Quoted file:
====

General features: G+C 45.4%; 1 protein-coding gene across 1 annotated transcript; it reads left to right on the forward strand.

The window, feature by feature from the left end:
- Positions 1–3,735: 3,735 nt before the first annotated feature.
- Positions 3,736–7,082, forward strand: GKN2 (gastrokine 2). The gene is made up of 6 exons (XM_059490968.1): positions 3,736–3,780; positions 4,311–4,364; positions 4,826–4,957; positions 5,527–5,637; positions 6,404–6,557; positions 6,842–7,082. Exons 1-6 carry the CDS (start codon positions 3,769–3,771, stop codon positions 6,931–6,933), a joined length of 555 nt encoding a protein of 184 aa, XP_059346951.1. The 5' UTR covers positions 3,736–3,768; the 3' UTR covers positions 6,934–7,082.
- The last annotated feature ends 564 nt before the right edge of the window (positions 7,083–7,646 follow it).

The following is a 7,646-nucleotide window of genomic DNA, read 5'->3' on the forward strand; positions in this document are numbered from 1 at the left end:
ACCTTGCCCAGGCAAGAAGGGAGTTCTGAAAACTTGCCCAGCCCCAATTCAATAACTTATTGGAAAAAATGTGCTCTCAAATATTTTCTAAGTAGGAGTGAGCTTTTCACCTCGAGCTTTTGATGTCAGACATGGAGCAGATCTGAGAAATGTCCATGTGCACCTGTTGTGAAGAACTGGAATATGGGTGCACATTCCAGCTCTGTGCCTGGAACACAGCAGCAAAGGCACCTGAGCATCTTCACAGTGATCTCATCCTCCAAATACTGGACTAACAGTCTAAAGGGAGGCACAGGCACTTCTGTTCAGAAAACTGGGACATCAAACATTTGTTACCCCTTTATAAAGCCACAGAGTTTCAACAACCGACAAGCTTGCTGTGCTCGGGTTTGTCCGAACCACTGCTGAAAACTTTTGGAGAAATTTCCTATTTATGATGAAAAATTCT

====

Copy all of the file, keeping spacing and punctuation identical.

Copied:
General features: G+C 45.4%; 1 protein-coding gene across 1 annotated transcript; it reads left to right on the forward strand.

The window, feature by feature from the left end:
- Positions 1–3,735: 3,735 nt before the first annotated feature.
- Positions 3,736–7,082, forward strand: GKN2 (gastrokine 2). The gene is made up of 6 exons (XM_059490968.1): positions 3,736–3,780; positions 4,311–4,364; positions 4,826–4,957; positions 5,527–5,637; positions 6,404–6,557; positions 6,842–7,082. Exons 1-6 carry the CDS (start codon positions 3,769–3,771, stop codon positions 6,931–6,933), a joined length of 555 nt encoding a protein of 184 aa, XP_059346951.1. The 5' UTR covers positions 3,736–3,768; the 3' UTR covers positions 6,934–7,082.
- The last annotated feature ends 564 nt before the right edge of the window (positions 7,083–7,646 follow it).

The following is a 7,646-nucleotide window of genomic DNA, read 5'->3' on the forward strand; positions in this document are numbered from 1 at the left end:
ACCTTGCCCAGGCAAGAAGGGAGTTCTGAAAACTTGCCCAGCCCCAATTCAATAACTTATTGGAAAAAATGTGCTCTCAAATATTTTCTAAGTAGGAGTGAGCTTTTCACCTCGAGCTTTTGATGTCAGACATGGAGCAGATCTGAGAAATGTCCATGTGCACCTGTTGTGAAGAACTGGAATATGGGTGCACATTCCAGCTCTGTGCCTGGAACACAGCAGCAAAGGCACCTGAGCATCTTCACAGTGATCTCATCCTCCAAATACTGGACTAACAGTCTAAAGGGAGGCACAGGCACTTCTGTTCAGAAAACTGGGACATCAAACATTTGTTACCCCTTTATAAAGCCACAGAGTTTCAACAACCGACAAGCTTGCTGTGCTCGGGTTTGTCCGAACCACTGCTGAAAACTTTTGGAGAAATTTCCTATTTATGATGAAAAATTCT